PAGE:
Despite a consensus that preventing violence is better and cheaper than trying to cure or contain it, almost all governments persist in vastly over-resourcing coercive responses. Ashley Macmillan argues for proactive and inclusive peace and security policies to be as normal as preventive measures in public health.
The unfolding tragedy of Afghanistan has eclipsed reporting of the COVID pandemic while a fourth wave of infections is sweeping the Earth. Paul Rogers argues that global vaccine inequality risks those in all countries as the Delta variant tests the limits of current vaccines.
Rethinking Security’s new Outreach Coordinator Joanna Frew and her partner live in Martha House*, a ‘house of hospitality’ in north London with forced migrants who have no other means of support. Here she shares what she’s learnt about the value of a community setting for security over the last seven years.
Ralf Becker reports on how the Rethinking Security initiative in Germany has developed from a scenario for shifting to a civil security policy to a nationwide network with real prospects of helping shape government policy after landmark national elections in September.
Is rethinking security for the common good even possible while a tiny policy-making elite equates security with dominance and control? David Gee argues that our history of change-makers is more powerful than we may realise.
At the heart of human security is freedom from the fear of harm and want, writes Diana Francis. It is something that we owe each other. Yet it is constantly denied to millions by poverty and neglect, war and famine, preventable and treatable diseases, war, oppression, discrimination neglect and individual acts of physical violence.
The UK Government’s Integrated Review sets an ambitious agenda to be a contender in an era of global competition. Unshackled from Europe, everything seems to be a priority. Richard Reeve argues that, for all the talk of its soft and scientific superpowers, the opportunity to save the world and protect and serve its people has been wasted.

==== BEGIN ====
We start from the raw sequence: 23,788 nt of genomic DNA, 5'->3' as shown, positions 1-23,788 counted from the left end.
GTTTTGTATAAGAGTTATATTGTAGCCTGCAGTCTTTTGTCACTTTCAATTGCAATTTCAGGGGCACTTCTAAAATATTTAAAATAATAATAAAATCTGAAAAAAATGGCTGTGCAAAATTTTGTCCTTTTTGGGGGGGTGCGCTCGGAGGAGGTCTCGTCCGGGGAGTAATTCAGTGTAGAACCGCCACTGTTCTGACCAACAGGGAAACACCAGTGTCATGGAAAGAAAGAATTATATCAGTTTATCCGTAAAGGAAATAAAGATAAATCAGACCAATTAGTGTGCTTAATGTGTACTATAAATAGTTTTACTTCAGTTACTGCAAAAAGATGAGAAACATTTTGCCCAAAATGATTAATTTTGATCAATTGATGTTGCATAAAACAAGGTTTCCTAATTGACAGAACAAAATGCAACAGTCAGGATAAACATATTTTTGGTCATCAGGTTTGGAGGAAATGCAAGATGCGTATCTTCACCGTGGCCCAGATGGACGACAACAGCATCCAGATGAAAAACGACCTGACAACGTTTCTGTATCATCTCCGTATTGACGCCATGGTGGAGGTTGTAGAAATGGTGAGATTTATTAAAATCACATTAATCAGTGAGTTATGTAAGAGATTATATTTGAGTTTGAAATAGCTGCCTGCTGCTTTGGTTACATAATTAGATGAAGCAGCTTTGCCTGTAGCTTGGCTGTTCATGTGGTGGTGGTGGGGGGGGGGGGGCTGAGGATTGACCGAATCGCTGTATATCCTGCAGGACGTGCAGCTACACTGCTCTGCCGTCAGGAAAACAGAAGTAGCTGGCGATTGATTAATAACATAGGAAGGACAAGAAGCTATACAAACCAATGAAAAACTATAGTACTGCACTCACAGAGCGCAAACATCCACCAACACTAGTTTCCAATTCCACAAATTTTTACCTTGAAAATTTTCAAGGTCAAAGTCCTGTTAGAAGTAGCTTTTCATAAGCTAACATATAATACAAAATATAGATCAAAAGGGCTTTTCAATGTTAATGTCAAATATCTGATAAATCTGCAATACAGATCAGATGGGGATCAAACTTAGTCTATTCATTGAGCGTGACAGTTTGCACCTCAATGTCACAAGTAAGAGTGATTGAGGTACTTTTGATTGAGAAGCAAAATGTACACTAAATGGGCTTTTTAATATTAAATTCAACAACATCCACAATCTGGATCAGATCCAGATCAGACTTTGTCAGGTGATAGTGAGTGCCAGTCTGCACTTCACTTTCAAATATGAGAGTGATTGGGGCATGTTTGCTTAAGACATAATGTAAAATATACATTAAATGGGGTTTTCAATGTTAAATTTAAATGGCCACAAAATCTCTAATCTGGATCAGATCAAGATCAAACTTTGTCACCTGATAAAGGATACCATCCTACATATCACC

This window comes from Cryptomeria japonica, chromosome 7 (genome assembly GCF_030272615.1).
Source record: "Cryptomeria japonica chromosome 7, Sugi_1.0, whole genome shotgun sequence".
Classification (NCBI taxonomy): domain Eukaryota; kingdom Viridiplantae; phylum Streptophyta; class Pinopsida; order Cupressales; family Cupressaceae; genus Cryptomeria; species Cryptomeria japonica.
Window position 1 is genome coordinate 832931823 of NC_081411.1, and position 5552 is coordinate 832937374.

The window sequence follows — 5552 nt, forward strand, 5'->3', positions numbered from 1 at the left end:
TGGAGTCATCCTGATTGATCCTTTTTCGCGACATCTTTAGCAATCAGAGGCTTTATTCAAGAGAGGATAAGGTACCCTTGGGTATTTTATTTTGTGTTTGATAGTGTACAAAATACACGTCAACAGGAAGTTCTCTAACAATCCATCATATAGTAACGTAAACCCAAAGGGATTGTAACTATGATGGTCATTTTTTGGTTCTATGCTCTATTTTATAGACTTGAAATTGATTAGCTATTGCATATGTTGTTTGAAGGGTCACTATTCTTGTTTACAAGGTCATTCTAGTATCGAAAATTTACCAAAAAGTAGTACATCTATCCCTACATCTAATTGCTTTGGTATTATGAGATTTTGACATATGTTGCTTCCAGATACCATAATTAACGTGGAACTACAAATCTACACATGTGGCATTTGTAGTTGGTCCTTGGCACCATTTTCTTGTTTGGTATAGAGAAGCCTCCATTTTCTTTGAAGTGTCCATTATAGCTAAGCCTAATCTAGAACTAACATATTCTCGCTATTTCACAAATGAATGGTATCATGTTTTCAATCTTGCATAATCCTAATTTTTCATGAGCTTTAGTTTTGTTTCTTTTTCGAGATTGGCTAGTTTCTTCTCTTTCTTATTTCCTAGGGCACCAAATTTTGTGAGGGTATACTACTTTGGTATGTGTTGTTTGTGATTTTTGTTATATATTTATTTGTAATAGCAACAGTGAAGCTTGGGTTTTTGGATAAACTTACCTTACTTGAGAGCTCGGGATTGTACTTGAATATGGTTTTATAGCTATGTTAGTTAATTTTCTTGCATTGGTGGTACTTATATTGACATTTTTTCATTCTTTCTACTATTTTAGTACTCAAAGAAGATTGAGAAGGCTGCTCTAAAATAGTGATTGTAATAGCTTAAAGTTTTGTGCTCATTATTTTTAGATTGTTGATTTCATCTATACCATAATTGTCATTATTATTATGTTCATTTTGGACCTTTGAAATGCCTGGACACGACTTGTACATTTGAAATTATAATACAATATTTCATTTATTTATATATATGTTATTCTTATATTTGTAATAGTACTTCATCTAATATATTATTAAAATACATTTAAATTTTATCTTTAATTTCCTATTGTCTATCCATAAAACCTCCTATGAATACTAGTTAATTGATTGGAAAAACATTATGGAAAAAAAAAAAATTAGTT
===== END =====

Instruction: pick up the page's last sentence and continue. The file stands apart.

Fifteen months on, the COVID-19 pandemic is showing few signs of abating, and is even accelerating in parts of Europe, South America and Asia. In the first of a new series of regular briefings for Rethinking Security, Paul Rogers argues that massive increases in global inequality are as central to this human security crisis as the immediate health impacts.
Between Covid and climate catastrophe, 2021 is a time of intense human insecurity. With neither Government nor Opposition likely to develop a strategy that addresses this, Richard Reeve argues that it's high time the UK had a human security strategy.
In a month of dire warnings of our potential to destroy our civilisation and planet, Andrew Rigby draws hope from the self-interested mobilisation that moved Victorian Britain beyond a public health crisis comparable to Covid-19.
Is it cynical, even paradoxical, for a military alliance like NATO to be talking about human security? In his contribution to a new volume published by NATO Watch, Richard Reeve argues that there is opportunism and considerable room for confusion in NATO's embrace of the concept, but also the opportunity for a deeper conversation on how real security can be promoted and by whom.